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A mobile flooring showroom is a great help when working with clients. BLOOMINGTON — After spending 34 years in the tech industry, Greg Severns wanted to do something to better serve his community. Amid a thriving housing market and an uptick […]



A mobile flooring showroom is a great help when working with clients.







BLOOMINGTON — After spending 34 years in the tech industry, Greg Severns wanted to do something to better serve his community.

Amid a thriving housing market and an uptick in home construction, Severns took a big leap moving out of the corporate world. In April, Greg and wife Tracy Severns opened Floor Coverings International Bloomington-Peoria — and business has been “hectic” ever since.

“There’s certainly been a lot of demand,” said Greg Severns, 51. “I think it was something that was happening anyway, but whenever COVID hit and people were confined to their home so much and so many people were working from home, it’s in their face all day long. 






Engineered hardwood flooring is shown at Floor Coverings International Bloomington-Peoria.




“Those are the types of things (remodeling) that have gotten into people’s minds, and it’s really because they’ve been home so much in the last year.” 

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The floor remodeling business, at 1712 E. Hamilton Road, is a local franchise of Floor Coverings International, which has 170 locations across the United States and Canada. It provides services for across Central Illinois.

While houses continue to fly off the market and subdivisions prepare for added home construction, many homeowners are turning to remodeling as a lower-cost option to switch up their environment.






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Greg Severns, owner of Floor Coverings International Bloomington-Peoria, shows samples in his van. The mobile showroom is taken to client homes. 




People stuck inside their homes during the coronavirus pandemic are now rethinking their home environment, with many choosing to remodel their space to handle the demand of working from home, according to Jeff Kida, president of the greater Chicago chapter of the National Association of Remodeling Industry.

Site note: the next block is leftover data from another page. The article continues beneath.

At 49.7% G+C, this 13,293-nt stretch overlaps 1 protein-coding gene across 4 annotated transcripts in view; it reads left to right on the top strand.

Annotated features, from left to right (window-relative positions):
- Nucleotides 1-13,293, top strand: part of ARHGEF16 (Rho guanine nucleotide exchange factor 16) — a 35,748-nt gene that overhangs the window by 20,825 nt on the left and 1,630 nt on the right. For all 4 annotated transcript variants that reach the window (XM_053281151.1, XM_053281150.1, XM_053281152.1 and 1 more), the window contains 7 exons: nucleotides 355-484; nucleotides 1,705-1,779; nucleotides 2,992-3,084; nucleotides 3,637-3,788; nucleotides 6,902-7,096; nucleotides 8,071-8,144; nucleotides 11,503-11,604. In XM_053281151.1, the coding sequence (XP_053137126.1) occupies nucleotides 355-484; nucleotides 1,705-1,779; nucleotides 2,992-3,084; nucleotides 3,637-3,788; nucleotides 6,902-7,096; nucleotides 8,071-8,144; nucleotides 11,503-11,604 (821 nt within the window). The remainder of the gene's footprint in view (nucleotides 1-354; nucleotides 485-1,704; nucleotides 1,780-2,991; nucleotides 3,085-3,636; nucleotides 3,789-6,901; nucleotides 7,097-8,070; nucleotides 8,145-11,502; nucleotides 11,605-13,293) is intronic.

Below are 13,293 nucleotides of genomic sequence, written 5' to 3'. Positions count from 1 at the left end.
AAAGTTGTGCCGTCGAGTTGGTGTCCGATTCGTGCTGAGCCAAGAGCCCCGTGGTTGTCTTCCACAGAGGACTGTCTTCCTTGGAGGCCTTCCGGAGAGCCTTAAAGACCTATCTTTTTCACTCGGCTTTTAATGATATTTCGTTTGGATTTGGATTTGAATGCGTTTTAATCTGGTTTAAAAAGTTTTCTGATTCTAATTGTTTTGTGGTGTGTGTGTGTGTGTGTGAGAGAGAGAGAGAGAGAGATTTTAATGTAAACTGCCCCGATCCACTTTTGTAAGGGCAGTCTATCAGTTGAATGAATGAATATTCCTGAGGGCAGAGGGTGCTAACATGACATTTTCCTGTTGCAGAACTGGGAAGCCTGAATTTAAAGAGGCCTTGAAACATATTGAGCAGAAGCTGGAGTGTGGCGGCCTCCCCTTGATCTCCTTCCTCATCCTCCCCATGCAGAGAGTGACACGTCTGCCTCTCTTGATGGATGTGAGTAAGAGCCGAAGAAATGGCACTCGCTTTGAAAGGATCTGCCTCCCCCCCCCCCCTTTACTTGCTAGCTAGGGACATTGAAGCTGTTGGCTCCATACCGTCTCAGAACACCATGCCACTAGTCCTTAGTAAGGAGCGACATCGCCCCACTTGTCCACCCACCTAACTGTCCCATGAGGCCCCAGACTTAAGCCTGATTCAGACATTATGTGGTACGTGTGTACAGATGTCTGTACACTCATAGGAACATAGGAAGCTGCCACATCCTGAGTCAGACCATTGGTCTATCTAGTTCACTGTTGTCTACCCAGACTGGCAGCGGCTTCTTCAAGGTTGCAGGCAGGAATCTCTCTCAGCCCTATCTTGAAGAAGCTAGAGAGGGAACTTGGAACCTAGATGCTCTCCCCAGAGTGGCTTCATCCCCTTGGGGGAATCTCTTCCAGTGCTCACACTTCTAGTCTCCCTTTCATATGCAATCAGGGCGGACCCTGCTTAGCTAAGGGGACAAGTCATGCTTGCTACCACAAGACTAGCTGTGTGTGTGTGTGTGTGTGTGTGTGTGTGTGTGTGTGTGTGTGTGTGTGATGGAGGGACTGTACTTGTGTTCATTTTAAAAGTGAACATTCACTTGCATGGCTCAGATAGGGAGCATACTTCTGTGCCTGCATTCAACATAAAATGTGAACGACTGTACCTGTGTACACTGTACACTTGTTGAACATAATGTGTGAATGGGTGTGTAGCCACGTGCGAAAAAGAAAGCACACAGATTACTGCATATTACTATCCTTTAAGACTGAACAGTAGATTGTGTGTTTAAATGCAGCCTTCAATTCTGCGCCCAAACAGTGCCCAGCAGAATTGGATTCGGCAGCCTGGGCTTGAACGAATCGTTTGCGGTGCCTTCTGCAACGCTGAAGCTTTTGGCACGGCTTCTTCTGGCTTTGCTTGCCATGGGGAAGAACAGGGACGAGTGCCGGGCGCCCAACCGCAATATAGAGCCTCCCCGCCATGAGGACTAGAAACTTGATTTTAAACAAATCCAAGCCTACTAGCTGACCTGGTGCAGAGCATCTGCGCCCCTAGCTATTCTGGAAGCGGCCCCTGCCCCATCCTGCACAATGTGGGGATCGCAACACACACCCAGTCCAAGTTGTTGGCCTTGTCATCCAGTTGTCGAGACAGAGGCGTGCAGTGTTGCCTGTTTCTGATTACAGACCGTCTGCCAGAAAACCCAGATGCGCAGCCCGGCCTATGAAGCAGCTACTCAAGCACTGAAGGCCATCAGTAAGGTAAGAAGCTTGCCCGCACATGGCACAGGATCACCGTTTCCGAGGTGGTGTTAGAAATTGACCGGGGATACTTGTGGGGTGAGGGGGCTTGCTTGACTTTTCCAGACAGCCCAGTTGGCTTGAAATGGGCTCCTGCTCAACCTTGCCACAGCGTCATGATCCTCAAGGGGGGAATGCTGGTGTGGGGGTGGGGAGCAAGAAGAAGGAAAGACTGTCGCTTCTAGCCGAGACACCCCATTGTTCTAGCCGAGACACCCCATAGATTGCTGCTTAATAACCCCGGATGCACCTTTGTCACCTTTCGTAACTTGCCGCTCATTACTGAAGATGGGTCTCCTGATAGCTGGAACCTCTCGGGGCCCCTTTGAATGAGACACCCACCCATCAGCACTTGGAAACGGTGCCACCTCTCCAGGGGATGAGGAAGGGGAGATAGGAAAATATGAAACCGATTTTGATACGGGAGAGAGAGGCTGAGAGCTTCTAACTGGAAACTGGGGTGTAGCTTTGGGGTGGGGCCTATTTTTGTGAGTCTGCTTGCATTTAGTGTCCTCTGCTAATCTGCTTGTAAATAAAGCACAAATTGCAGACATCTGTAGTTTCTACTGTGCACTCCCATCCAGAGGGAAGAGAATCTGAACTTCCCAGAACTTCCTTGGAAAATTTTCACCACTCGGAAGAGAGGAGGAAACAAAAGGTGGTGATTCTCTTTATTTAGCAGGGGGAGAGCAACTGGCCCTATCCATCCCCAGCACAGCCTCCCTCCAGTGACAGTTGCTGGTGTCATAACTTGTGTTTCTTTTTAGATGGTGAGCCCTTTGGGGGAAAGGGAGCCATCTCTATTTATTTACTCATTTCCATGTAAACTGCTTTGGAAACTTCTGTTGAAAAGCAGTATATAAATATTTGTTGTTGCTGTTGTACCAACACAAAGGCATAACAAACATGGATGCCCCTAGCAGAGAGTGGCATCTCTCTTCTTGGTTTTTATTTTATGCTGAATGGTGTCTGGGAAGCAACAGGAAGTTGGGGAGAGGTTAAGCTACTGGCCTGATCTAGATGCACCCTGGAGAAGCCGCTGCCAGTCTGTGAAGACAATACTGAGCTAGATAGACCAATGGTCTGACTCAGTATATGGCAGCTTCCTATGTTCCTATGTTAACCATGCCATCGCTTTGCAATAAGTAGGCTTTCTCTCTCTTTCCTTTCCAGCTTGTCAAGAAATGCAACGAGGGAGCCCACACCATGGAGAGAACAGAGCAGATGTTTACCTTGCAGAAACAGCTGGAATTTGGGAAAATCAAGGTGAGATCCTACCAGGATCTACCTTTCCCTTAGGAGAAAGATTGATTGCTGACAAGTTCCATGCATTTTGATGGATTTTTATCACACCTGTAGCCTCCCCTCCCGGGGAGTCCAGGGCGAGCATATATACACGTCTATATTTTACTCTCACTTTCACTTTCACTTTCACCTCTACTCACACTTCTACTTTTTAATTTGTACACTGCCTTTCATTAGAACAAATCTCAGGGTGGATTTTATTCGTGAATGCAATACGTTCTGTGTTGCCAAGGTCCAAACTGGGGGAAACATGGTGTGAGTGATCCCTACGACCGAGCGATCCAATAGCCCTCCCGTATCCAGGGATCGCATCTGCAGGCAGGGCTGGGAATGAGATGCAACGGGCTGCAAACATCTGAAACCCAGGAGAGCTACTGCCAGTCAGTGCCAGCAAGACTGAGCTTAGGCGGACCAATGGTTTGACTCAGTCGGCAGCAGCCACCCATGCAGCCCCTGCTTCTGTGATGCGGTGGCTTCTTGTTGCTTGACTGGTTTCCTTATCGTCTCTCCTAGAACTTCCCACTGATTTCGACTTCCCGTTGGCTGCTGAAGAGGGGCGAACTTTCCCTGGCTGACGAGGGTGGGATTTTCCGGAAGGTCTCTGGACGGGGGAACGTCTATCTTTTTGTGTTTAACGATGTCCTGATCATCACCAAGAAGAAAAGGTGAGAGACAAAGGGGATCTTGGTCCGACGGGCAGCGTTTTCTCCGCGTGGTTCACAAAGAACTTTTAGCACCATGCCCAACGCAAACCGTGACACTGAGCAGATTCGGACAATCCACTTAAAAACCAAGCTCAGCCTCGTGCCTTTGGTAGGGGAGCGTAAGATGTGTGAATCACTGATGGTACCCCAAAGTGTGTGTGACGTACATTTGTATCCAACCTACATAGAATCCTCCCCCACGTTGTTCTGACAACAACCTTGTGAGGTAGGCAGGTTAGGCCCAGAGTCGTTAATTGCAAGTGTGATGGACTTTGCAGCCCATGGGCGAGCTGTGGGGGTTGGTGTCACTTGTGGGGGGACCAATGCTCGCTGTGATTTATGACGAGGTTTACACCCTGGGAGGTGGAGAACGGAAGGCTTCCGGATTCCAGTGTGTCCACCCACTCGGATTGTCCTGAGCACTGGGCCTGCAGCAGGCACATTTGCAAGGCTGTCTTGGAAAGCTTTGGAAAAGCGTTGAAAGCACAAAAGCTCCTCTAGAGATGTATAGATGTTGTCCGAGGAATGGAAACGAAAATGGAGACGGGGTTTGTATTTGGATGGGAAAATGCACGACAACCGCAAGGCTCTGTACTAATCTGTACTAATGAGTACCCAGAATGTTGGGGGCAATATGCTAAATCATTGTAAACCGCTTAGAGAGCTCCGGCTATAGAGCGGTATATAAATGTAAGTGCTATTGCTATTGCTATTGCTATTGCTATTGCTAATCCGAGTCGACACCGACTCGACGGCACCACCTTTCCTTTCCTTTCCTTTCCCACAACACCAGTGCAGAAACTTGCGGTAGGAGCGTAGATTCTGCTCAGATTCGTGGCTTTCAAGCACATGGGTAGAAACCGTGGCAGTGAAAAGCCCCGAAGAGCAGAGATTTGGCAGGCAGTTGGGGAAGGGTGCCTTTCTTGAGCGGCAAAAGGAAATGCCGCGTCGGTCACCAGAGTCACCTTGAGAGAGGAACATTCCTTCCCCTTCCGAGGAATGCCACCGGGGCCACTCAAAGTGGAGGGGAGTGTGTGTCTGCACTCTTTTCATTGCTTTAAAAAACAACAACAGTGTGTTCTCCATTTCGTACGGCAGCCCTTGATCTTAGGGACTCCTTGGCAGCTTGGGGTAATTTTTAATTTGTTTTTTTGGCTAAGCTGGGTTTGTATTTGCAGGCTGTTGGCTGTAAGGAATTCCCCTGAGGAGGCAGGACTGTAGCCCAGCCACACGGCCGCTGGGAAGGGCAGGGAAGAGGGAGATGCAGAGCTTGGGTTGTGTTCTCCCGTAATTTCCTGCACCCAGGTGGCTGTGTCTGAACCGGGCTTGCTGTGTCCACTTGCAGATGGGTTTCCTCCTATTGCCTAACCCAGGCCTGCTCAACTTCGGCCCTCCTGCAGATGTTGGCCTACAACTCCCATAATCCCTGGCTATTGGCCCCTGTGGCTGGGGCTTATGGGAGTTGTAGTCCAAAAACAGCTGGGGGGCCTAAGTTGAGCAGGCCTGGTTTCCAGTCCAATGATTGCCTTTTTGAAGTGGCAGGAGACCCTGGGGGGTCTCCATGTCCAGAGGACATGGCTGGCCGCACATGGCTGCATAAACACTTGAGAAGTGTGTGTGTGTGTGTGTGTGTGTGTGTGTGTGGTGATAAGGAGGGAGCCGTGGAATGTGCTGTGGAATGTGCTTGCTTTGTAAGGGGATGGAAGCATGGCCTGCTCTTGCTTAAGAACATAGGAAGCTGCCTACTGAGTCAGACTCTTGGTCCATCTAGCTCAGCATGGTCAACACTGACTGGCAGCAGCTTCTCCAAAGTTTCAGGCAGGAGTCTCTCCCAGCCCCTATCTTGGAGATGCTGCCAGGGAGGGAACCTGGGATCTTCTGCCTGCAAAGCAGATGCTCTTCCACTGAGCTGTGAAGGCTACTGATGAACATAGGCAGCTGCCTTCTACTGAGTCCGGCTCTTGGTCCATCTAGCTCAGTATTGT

“People are focused a lot more on their kitchen, where they may have had a desk set up in the bedroom or in the basement, now they’re looking at building a space they can actually function in for a week or two straight,” said Kida. “That means higher electrical demand.”

While remodeling was steadily on the rise prior to the pandemic, Kida said, the types of projects people are considering have changed because of it. Many have become interested in improving their backyards with outdoor kitchens, decks, and home offices to better handle printers, scanners, and other office-type appliances.

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Nationwide, lumber prices increased more than 180% since last spring, driving up the price of an average new single-family home by $24,386 since April 2020, according to the National Association of Homes Builders.


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The rising cost of building materials have led more people to consider remodeling rather than pursuing a newly constructed home.

“Material prices are insane,” said Mike Kearns, interior remodeling managing for Nordine Remodeling, at 112 Merle Lane in Normal. “In terms of volume, we’ve always been busy. For the last 10 years, it’s just been an uphill slog. Last year at this point we were at record sales, and this year at this point we’re at record sales.”

But contractors are not only dealing with high prices. Supply chains have been disrupted as factories experienced closures amid the pandemic, said Kida. 

“The supply chains, they’re just very uneven right now,” he said, adding that for some factories, “they’re just now coming out of COVID protocols where they had to spread out their workforce physically or stagger them or just reduce their output.”

“Coming out of it (the pandemic) is not just a matter of flipping the switch on.”

For Severns, many of his suppliers are located domestically, and the business has been fortunate to not see a disruption in supply or material prices. Customers are also provided fixed prices — which includes the cost of flooring and labor — which has helped.

“People are less apt to go build a new home, they’re going to be more apt to renovate the home that they’re in,” he said. “Putting in new floorings is something that you can certainly do where you can have a significant impact at a much lower cost.”

Business is steadily growing, and they’re considering expansion. 

“We started the business so we can have a positive impact on the community,” said Greg Severns. “It’s a way that we can help our friends and neighbors with something that’s meaningful for them, it’s going to last for them.”

Contact Sierra Henry at 309-820-3234. Follow her on Twitter: @pg_sierrahenry.

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